10/16/2002 11:00PM

Red-hot McAleney on the right horse again

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ETOBICOKE, Ontario - Jockey Jim McAleney has been on a tremendous roll at Woodbine. He won three consecutive races last Saturday, and took the $250,000 Princess Elizabeth last Sunday aboard Kabeeb.

On Saturday, McAleney will be aboard Steady Ruckus, the likely favorite in the $140,125 Bunty Lawless Stakes, a one-mile race for Ontario-sired runners.

Steady Ruckus, a beaten favorite in the 2001 Bunty Lawless, has won 2 of 7 starts this year for trainer Gil Rowntree. He won the seven-furlong Ontario Jockey Club Stakes on the main track in July, and took the restricted Halton Stakes, at about 1 1/8 miles on turf, in his penultimate outing.

Steady Ruckus was a flat fifth as the heavy favorite most recently in the seven-furlong allowance prep for this race, which was taken off the grass.

"His last race was a throwout," McAleney said. "We didn't have a very good trip. We got stuck down on the inside, and Don't Seven Out, who's a great big horse, was outside off us, which was kind of intimidating for my horse.

"It was also difficult for him, because he was cutting back after running long on the turf. With an outside post and cleaner trip, I think he'd have been more effective."

McAleney said he anticipates a much better effort from Steady Ruckus on Saturday.

"He's a tough competitor," McAleney said. "He's a fun horse to ride, and I expect him to bounce back. He ran a [subpar] race for me earlier this year, and came off of it to win. I breezed him the other day, and he went as good or better than ever."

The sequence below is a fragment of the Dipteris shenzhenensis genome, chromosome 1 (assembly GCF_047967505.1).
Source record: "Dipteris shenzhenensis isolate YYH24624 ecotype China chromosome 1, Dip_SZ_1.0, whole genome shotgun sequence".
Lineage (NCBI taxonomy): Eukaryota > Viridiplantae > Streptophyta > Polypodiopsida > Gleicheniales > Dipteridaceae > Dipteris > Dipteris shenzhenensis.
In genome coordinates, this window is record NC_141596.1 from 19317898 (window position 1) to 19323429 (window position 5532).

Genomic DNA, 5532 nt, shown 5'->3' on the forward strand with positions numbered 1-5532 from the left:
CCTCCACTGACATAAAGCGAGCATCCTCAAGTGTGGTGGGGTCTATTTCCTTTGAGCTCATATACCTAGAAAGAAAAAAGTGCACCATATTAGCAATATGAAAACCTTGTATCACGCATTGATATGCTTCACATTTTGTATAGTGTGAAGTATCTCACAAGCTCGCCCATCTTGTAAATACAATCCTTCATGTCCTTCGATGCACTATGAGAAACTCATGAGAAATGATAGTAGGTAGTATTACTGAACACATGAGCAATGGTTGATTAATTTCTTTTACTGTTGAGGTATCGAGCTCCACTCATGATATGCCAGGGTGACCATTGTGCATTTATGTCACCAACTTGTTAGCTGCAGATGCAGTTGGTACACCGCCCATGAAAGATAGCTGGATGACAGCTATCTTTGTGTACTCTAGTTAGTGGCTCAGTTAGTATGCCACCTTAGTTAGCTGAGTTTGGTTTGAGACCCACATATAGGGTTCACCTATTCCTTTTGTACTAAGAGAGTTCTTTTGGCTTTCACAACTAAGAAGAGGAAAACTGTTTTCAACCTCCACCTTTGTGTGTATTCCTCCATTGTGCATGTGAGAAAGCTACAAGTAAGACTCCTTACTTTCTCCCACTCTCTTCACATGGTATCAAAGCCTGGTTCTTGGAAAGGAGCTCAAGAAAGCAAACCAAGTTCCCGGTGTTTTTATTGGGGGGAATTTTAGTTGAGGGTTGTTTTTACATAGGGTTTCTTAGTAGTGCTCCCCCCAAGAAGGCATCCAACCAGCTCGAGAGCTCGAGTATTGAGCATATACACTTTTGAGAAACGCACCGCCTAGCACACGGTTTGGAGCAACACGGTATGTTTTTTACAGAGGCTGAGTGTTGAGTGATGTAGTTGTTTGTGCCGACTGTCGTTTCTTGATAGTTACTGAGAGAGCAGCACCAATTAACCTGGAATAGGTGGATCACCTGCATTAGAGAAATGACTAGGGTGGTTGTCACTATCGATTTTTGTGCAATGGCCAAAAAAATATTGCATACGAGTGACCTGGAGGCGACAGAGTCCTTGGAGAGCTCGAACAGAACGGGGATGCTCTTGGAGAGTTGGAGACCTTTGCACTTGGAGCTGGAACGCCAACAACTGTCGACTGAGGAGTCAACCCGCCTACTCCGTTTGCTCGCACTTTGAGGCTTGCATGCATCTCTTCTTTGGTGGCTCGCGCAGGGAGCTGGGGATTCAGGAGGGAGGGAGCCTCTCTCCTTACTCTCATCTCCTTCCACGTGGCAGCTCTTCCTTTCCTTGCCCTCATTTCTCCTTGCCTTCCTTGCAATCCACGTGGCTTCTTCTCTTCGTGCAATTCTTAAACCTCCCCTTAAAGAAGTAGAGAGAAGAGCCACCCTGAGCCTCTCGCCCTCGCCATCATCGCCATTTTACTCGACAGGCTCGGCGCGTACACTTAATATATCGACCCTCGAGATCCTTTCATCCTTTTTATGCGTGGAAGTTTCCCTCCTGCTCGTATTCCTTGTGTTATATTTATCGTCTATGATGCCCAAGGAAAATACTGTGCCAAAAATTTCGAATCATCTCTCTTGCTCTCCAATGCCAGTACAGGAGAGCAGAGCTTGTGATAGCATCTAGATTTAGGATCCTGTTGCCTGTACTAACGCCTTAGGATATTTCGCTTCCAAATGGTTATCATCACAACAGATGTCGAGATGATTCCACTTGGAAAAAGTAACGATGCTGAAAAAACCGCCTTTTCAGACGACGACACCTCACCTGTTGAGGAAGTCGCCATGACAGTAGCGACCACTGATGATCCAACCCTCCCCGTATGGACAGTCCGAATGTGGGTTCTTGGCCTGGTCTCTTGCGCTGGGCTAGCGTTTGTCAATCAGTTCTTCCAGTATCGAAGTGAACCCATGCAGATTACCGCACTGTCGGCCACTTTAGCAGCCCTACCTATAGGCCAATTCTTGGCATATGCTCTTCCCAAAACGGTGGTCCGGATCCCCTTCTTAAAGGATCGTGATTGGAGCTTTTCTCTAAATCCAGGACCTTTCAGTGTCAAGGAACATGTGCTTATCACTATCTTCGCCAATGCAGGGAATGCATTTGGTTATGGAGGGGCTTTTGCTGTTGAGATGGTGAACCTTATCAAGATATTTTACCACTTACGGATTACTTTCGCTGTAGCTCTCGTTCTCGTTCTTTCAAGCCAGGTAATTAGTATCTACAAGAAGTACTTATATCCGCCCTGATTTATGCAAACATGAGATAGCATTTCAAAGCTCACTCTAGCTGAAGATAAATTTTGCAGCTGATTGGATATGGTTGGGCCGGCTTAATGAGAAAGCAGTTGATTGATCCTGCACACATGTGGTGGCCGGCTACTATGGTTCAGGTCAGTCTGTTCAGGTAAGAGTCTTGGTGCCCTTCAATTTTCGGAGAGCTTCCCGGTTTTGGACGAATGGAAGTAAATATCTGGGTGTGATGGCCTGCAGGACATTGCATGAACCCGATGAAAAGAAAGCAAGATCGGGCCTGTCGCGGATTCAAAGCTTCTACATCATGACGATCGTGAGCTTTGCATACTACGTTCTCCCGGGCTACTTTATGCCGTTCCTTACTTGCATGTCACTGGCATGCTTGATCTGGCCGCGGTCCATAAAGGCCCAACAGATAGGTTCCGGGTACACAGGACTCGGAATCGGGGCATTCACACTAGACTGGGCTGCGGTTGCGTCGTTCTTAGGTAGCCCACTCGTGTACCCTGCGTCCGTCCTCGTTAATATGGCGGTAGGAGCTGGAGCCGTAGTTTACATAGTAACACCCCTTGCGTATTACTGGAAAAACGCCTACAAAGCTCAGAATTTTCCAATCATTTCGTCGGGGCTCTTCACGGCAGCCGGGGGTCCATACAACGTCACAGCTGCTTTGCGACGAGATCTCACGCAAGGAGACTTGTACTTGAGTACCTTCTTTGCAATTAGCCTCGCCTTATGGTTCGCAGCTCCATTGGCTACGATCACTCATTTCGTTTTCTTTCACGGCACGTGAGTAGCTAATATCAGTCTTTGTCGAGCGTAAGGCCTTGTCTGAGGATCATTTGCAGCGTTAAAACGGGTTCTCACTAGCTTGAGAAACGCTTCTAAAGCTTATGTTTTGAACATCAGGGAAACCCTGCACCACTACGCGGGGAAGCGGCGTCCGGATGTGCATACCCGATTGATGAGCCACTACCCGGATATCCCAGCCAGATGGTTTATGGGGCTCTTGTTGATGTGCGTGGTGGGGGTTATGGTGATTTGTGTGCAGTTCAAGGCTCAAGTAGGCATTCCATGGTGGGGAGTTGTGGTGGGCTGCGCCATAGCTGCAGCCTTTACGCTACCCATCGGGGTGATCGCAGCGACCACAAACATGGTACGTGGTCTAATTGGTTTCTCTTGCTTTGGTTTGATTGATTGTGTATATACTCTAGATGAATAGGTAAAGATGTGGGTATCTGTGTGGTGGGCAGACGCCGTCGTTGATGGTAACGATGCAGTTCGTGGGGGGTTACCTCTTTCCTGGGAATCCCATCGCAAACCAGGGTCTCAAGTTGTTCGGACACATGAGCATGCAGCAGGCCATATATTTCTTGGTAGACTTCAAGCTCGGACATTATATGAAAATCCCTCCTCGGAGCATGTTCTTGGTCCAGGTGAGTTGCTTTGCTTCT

Rounding out the Bunty Lawless lineup are Inish Glora, Scotman, Storm Cruiser, Spring Barley, All Star Lover, Pegylation Devil Valentine, River Boat, Don't Seven Out, Hanlan, and Hoptuit Bud.

Don't Seven Out, who defeated Steady Ruckus when second in the prep, hasn't missed the board in six starts this year while banking $128,736.

Owner-trainer Ralph Biamonte said he believes a mile is ideal for Don't Seven Out, a modestly bred 6-year-old gelding by Broadway Harry.

"I think his best distance is a mile," Biamonte said. "He's a huge, one-paced horse, who doesn't have a big turn of speed. His only downfall is that you can't run him back quick. He has to have at least three weeks off in between races."

Biamonte said he isn't overly concerned with the possibility of less-than-firm footing on Saturday.

"He ran well on good turf last year at Fort Erie," Biamonte said.

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